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FASEB J. 2015 May;29(5):1711-24. doi: 10.1096/fj.14-264770. Epub 2015 Jan 21.

Dimerization and phosphatase activity of calcyclin-binding protein/Siah-1 interacting protein: the influence of oxidative stress.

Author information

1
*Nencki Institute of Experimental Biology, Polish Academy of Sciences, Warsaw, Poland; Center for Structural Biology, Vanderbilt University, Nashville, Tennessee, USA; and International Institute of Molecular and Cell Biology, Warsaw, Poland.
2
*Nencki Institute of Experimental Biology, Polish Academy of Sciences, Warsaw, Poland; Center for Structural Biology, Vanderbilt University, Nashville, Tennessee, USA; and International Institute of Molecular and Cell Biology, Warsaw, Poland a.filipek@nencki.gov.pl walter.j.chazin@vanderbilt.edu.

Abstract

CacyBP/SIP [calcyclin-binding protein/Siah-1 [seven in absentia homolog 1 (Siah E3 ubiquitin protein ligase 1)] interacting protein] is a multifunctional protein whose activity includes acting as an ERK1/2 phosphatase. We analyzed dimerization of mouse CacyBP/SIP in vitro and in mouse neuroblastoma cell line (NB2a) cells, as well as the structure of a full-length protein. Moreover, we searched for the CacyBP/SIP domain important for dimerization and dephosphorylation of ERK2, and we analyzed the role of dimerization in ERK1/2 signaling in NB2a cells. Cell-based assays showed that CacyBP/SIP forms a homodimer in NB2a cell lysate, and biophysical methods demonstrated that CacyBP/SIP forms a stable dimer in vitro. Data obtained using small-angle X-ray scattering supported a model in which CacyBP/SIP occupies an anti-parallel orientation mediated by the N-terminal dimerization domain. Site-directed mutagenesis established that the N-terminal domain is indispensable for full phosphatase activity of CacyBP/SIP. We also demonstrated that the oligomerization state of CacyBP/SIP as well as the level of post-translational modifications and subcellular distribution of CacyBP/SIP change after activation of the ERK1/2 pathway in NB2a cells due to oxidative stress. Together, our results suggest that dimerization is important for controlling phosphatase activity of CacyBP/SIP and for regulating the ERK1/2 signaling pathway.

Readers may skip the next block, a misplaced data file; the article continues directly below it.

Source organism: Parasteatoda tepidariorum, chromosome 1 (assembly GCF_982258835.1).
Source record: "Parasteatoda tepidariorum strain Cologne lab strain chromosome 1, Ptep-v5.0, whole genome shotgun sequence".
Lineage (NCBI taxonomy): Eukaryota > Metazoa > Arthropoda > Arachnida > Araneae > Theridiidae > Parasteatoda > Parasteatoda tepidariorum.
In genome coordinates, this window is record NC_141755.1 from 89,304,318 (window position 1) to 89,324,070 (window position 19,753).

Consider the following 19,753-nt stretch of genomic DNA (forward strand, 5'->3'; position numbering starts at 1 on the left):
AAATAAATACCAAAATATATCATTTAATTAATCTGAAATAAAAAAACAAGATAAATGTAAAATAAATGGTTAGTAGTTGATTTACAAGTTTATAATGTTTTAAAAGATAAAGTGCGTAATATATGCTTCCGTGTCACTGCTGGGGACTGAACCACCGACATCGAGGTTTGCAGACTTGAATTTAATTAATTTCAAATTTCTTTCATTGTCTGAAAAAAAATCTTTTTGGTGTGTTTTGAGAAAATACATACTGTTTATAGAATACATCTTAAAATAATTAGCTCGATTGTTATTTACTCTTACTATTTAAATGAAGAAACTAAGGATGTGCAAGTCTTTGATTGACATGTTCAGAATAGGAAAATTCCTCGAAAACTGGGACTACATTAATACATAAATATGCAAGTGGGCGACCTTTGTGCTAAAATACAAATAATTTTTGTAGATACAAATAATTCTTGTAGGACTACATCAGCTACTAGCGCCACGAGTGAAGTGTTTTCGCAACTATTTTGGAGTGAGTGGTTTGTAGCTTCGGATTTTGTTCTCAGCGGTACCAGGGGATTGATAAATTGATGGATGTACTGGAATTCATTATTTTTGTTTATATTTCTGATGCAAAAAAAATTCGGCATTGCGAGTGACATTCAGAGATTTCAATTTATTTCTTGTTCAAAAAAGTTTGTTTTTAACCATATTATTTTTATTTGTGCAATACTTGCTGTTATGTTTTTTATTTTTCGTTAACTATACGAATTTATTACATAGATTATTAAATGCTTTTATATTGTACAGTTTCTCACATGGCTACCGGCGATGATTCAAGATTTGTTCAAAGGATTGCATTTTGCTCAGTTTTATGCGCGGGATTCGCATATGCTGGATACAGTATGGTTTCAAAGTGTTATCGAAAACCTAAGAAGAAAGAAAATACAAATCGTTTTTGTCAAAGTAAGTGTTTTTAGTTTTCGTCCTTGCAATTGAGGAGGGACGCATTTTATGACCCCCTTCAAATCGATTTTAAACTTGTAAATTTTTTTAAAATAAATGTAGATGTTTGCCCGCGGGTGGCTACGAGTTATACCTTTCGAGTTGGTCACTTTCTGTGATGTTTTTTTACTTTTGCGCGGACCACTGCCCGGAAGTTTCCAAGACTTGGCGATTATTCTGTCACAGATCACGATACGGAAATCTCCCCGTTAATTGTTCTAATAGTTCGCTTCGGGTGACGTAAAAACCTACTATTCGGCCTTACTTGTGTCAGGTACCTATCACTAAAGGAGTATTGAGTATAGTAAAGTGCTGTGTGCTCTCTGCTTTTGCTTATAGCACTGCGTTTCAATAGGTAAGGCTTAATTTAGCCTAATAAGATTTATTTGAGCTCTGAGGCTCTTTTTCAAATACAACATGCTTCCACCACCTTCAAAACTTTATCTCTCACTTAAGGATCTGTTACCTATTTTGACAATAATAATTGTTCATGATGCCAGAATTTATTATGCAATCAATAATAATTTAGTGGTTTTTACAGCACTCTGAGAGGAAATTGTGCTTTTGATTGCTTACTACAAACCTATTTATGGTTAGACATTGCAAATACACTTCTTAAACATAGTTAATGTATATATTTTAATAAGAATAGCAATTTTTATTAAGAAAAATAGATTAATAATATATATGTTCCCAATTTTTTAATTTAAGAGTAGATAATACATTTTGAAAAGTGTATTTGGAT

KEYWORDS:

CacyBP/SIP; ERK1/2; MAPK phosphatase; NB2a cells; protein structure

PMID:
25609429
PMCID:
PMC4415008
DOI:
10.1096/fj.14-264770
[Indexed for MEDLINE]
Free PMC Article

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